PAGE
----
Although randomly selected, the proportion of male and female patients in the study sample reflects the data on 12-month asthma prevalence presented in the literature. In the childhood population, the 12-month asthma prevalence of male patients is higher (3.4–11.8 %) compared to female patients (2.5–9.2 %) [1, 2, 3], whereas in the adult population, women are more likely to have asthma with a 12-month prevalence of 6.2 % compared to adult men with 4.2 % [7].

The strength of the present study is its potential to describe the resource utilization and costs of asthma under real-life conditions and for the whole spectrum of services reimbursed by the Statutory Health Insurance system. Moreover, we are able to show that asthma is more expensive compared to the age- and gender-matched sickness fund population. Due to the nature of German sickness fund claims data, the presented resource utilizations and costs provide a complete picture of all health services reimbursed by the sickness fund on the patient level. This is one of the key advantages of this data source for the execution of health economic analysis from the perspective of the sickness fund compared to other primary and secondary data sources [19].

This is the first study for Germany that consistently reports the cost of illness for asthma from the perspective of the SHI using claims data. Stock et al. [2] calculated direct costs of €48.2 million for asthma-related hospitalization, €62.5 million for inpatient rehabilitation, and €579.7 million for asthma-specific medication using claims data and data from national statistics for the year 1999.

Schramm et al. [13] reported direct costs for patients with asthma and seasonal allergic rhinitis in a range from €569 per adult patient with only seasonal allergic rhinitis to €2,048 for patients with severe asthma and seasonal allergic rhinitis for the year 2000. Data for cost calculation was collected by patient questionnaires and patients’ records. The study population consisted of 500 individuals.

Weinmann et al. [14] investigated the costs of asthma in children resulting in average treatment costs of $627 per year. Data was collected from chart review of the involved physicians. Costs were calculated on a 1996 basis and converted to US$. A total of 76 children with asthma participated in the study.

Weißflog et al. [10] estimated total asthma costs of €2.97 billion for the German setting in 1996 using data from the AOK sickness fund statistics and the statistical yearbook. Direct asthma costs were €1.92 billion.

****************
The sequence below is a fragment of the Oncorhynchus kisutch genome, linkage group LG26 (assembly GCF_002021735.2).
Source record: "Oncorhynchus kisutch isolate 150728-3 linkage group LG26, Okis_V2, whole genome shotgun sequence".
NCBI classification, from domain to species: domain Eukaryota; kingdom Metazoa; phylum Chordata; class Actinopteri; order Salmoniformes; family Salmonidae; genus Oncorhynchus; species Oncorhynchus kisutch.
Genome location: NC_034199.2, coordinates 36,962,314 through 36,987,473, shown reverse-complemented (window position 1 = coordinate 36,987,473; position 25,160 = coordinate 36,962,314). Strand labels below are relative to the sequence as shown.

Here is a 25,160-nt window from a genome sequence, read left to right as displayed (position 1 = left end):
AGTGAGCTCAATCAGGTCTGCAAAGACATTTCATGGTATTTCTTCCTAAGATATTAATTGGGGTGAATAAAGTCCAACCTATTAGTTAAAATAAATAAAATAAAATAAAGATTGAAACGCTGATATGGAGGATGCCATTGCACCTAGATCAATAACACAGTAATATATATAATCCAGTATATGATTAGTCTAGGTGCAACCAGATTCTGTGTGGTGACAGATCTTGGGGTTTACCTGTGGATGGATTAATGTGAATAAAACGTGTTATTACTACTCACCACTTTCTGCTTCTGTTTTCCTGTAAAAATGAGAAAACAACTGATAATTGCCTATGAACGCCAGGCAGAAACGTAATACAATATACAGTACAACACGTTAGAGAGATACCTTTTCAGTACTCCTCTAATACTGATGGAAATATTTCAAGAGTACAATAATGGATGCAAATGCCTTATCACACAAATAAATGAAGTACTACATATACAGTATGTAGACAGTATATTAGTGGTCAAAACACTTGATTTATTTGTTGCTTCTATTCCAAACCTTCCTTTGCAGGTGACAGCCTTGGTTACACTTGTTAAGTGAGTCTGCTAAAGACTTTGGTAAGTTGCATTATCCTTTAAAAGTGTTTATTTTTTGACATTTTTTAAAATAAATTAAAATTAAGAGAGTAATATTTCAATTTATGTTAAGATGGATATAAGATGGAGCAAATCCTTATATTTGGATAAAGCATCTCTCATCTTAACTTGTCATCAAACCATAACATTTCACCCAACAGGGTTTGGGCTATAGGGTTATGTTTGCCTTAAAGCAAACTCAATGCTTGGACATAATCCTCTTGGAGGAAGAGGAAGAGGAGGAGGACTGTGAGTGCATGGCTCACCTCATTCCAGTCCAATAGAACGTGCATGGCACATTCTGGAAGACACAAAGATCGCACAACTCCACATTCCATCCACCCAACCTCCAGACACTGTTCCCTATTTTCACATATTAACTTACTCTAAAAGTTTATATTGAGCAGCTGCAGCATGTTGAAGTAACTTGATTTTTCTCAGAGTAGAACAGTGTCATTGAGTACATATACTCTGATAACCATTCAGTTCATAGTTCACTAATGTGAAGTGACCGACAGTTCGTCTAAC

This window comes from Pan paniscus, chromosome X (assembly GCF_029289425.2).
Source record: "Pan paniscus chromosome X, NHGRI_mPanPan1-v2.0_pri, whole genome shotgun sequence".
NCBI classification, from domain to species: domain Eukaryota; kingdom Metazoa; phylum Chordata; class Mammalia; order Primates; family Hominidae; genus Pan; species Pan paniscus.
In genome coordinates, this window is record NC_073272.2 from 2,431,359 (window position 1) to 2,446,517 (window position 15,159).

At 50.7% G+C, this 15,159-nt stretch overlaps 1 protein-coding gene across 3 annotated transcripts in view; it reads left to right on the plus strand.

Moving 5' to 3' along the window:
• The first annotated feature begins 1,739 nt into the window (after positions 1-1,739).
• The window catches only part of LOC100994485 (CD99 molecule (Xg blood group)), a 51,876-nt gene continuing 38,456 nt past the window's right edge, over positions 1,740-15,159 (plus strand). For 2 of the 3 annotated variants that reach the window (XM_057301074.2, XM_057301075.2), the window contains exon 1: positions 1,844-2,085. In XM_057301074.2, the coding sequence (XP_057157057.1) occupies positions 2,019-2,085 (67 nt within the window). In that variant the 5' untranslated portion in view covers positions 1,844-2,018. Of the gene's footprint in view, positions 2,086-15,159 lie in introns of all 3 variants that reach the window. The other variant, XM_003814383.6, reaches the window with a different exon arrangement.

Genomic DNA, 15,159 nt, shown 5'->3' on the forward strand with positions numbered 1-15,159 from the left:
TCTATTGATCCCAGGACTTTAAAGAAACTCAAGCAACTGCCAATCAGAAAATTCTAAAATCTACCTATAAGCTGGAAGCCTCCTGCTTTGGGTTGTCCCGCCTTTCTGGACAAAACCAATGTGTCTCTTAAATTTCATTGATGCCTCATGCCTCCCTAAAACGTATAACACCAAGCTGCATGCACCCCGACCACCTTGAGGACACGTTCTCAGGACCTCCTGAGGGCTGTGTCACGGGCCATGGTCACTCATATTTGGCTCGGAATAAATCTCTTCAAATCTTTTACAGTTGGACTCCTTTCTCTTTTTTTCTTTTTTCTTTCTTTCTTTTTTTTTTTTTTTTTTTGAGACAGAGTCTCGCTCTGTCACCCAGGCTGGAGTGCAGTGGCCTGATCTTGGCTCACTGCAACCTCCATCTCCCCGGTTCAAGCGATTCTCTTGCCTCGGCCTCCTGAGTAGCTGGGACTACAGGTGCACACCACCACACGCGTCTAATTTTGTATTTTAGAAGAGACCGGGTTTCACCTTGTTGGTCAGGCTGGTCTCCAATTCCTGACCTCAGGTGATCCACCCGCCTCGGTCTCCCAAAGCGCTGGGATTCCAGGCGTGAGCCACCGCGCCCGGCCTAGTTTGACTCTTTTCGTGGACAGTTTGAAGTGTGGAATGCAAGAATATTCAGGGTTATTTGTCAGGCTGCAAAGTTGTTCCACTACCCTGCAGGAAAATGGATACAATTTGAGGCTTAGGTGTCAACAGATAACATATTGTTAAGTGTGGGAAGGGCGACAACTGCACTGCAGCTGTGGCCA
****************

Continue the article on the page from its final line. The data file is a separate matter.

Schulenburg et al. [11] analyzed data from 216 asthma patients in Germany collected by questionnaires in participating doctor’s offices. Direct asthma costs of adult patients ranged from €1,060 to €4,073 with increasing disease severity. The direct asthma costs for children increased from €1,327 to €2,460, respectively. The calculation was based on 1994/95 cost information.

Nowak et al. [5] estimated the costs of asthma for Germany. Direct asthma costs amounted to €1.613 billion in 1992. Data was collected from available literature sources and extrapolated to the German population.

A recent review from Kirsch et al. [16] estimated annual asthma-specific costs of €445 to €2,543 per patient from the social perspective. Cost data was collected from published cost-of-illness studies and adjusted for the year 2010. Direct asthma costs ranged from €175 to €1,718 and were reported in detail for outpatient care (€109–€292), inpatient care (€12–€100), pharmaceuticals (€139–€484), and rehabilitation (€9–€64). Sick-leave payments (€64–€379) were also reported, but were not part of the calculation of total asthma costs. The reported cost data provides an estimate of the costs of asthma from a social and the payer’s perspective using the available data.

Nevertheless, none of the included studies considered all relevant cost domains and the calculations were mostly based on assumptions or were estimated when specific data were missing or were not detailed enough. The present cost-of-illness study fills the gap by considering all relevant cost domains from the perspective of the sickness fund. Because sickness fund claims data contain all reimbursed services attached to single individuals, the results in this study are more precise than the former assumption-based calculations. Moreover, our study provides deeper insights into the distribution of asthma costs and related resource utilizations for different age groups, gender, and disease severity.

The study design with a control group approach is a valid instrument to calculate asthma costs based on the difference in total healthcare costs (incremental costs). These incremental asthma-related costs not only cover direct treatment costs of asthma but also the costs of an increase of co-morbidities and a worsening of already existing co-morbidities. The large asthma group and the even bigger control group with five controls per asthma patient ensure a robust calculation of incremental asthma-related costs [19].

Besides the strengths of the present study, there are some limitations that should be presented. There is only limited socio-economic information available in the claims data of German sickness funds. Information regarding age and gender of the insurant is available, but no further information concerning social status or income. Moreover, information about quality of life and behavior patterns like smoking are not covered in the data [23]. Therefore, a matching of investigated individuals with their controls is only possible by age and gender. Other patient characteristics that might influence resource utilization and reimbursement could not be considered by this approach.